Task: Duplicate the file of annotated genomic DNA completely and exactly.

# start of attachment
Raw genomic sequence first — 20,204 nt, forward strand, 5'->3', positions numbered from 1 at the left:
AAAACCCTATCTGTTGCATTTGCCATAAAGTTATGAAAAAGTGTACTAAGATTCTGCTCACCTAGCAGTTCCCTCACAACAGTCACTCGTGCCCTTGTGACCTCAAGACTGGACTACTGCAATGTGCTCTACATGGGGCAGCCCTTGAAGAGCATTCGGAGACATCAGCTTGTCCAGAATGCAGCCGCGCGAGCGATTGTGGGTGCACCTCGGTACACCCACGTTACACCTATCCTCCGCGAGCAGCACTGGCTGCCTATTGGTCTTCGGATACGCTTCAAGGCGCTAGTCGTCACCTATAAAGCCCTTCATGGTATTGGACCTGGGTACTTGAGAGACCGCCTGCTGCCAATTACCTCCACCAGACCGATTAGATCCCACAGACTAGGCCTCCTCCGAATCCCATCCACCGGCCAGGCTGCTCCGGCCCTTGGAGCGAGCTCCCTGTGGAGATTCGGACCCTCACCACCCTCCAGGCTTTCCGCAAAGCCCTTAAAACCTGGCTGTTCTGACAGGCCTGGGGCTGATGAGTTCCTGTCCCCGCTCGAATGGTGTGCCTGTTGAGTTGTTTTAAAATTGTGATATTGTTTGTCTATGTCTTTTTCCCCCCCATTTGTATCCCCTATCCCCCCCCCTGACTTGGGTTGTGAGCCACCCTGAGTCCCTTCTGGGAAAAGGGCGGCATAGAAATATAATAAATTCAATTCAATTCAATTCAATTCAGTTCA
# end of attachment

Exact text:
Raw genomic sequence first — 20,204 nt, forward strand, 5'->3', positions numbered from 1 at the left:
AAAACCCTATCTGTTGCATTTGCCATAAAGTTATGAAAAAGTGTACTAAGATTCTGCTCACCTAGCAGTTCCCTCACAACAGTCACTCGTGCCCTTGTGACCTCAAGACTGGACTACTGCAATGTGCTCTACATGGGGCAGCCCTTGAAGAGCATTCGGAGACATCAGCTTGTCCAGAATGCAGCCGCGCGAGCGATTGTGGGTGCACCTCGGTACACCCACGTTACACCTATCCTCCGCGAGCAGCACTGGCTGCCTATTGGTCTTCGGATACGCTTCAAGGCGCTAGTCGTCACCTATAAAGCCCTTCATGGTATTGGACCTGGGTACTTGAGAGACCGCCTGCTGCCAATTACCTCCACCAGACCGATTAGATCCCACAGACTAGGCCTCCTCCGAATCCCATCCACCGGCCAGGCTGCTCCGGCCCTTGGAGCGAGCTCCCTGTGGAGATTCGGACCCTCACCACCCTCCAGGCTTTCCGCAAAGCCCTTAAAACCTGGCTGTTCTGACAGGCCTGGGGCTGATGAGTTCCTGTCCCCGCTCGAATGGTGTGCCTGTTGAGTTGTTTTAAAATTGTGATATTGTTTGTCTATGTCTTTTTCCCCCCCATTTGTATCCCCTATCCCCCCCCCTGACTTGGGTTGTGAGCCACCCTGAGTCCCTTCTGGGAAAAGGGCGGCATAGAAATATAATAAATTCAATTCAATTCAATTCAATTCAGTTCA